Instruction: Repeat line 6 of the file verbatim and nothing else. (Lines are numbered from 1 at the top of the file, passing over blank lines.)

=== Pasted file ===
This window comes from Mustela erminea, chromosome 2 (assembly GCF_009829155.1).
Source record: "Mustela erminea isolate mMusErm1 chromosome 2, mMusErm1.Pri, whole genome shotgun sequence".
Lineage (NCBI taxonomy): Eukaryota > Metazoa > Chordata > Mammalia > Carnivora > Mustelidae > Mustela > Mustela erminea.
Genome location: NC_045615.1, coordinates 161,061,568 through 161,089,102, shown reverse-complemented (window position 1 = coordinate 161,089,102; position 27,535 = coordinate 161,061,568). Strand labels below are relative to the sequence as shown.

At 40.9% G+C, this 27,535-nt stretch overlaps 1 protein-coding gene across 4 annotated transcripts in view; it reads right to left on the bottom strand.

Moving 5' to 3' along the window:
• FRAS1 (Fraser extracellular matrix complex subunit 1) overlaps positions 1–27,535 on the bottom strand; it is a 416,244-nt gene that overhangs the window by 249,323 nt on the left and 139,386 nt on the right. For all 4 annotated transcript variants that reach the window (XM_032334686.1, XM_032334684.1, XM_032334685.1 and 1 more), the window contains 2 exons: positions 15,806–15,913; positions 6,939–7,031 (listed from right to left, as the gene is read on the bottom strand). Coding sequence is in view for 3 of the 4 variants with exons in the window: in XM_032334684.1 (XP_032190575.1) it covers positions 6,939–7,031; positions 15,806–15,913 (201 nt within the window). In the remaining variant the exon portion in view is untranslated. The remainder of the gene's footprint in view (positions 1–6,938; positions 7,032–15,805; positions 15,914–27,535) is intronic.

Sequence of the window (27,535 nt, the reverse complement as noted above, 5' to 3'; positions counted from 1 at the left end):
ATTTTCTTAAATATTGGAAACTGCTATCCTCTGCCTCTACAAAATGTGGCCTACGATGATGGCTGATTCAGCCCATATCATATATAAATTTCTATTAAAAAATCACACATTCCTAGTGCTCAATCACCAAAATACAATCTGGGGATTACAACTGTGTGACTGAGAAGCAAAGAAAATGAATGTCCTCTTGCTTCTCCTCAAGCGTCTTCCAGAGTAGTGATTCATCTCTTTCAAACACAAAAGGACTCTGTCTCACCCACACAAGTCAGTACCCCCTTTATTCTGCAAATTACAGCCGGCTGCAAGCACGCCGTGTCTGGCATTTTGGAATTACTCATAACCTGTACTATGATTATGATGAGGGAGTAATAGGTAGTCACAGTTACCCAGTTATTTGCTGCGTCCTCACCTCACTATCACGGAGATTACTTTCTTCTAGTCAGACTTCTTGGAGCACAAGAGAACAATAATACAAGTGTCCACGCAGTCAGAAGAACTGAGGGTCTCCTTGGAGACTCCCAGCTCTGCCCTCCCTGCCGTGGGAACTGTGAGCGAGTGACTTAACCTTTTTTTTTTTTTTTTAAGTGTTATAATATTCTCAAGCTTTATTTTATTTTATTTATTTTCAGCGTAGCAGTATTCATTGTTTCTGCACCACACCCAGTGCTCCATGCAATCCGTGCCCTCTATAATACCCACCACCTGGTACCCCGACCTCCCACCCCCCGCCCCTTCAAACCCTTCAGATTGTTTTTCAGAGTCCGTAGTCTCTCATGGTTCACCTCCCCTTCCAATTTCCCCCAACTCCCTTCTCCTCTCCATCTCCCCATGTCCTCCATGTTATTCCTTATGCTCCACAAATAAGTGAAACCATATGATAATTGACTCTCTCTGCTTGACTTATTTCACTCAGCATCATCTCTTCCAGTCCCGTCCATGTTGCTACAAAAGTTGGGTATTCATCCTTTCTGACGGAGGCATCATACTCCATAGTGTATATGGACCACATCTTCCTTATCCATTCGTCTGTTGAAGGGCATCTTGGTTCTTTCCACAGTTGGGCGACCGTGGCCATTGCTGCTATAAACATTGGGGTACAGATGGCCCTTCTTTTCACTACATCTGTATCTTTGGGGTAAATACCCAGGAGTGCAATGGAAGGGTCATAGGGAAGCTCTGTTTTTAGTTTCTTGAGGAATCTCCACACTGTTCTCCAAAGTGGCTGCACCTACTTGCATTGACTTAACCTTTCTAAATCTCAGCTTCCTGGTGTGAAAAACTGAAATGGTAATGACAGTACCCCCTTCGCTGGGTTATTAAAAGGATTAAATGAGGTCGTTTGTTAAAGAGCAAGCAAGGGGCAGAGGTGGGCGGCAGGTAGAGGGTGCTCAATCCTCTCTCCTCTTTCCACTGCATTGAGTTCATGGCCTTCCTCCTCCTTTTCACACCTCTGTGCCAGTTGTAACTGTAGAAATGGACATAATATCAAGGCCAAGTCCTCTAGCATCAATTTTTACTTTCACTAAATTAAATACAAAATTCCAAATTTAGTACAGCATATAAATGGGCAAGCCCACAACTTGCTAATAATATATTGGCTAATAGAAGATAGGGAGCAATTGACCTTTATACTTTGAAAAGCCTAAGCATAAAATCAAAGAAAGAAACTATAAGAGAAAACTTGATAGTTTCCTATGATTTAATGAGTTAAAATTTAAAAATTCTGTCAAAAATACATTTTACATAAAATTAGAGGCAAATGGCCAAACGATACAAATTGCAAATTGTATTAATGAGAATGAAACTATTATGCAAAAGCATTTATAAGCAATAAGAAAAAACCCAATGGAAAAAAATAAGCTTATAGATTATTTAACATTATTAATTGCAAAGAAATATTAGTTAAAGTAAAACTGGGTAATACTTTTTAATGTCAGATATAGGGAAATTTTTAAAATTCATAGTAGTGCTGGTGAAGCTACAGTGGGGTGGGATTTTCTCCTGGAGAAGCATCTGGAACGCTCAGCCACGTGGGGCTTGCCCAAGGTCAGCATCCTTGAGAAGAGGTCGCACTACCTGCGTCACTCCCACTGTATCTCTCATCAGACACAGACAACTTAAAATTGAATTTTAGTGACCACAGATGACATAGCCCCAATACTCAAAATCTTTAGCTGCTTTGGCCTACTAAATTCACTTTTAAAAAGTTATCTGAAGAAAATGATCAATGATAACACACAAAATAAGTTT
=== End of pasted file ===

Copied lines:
Moving 5' to 3' along the window: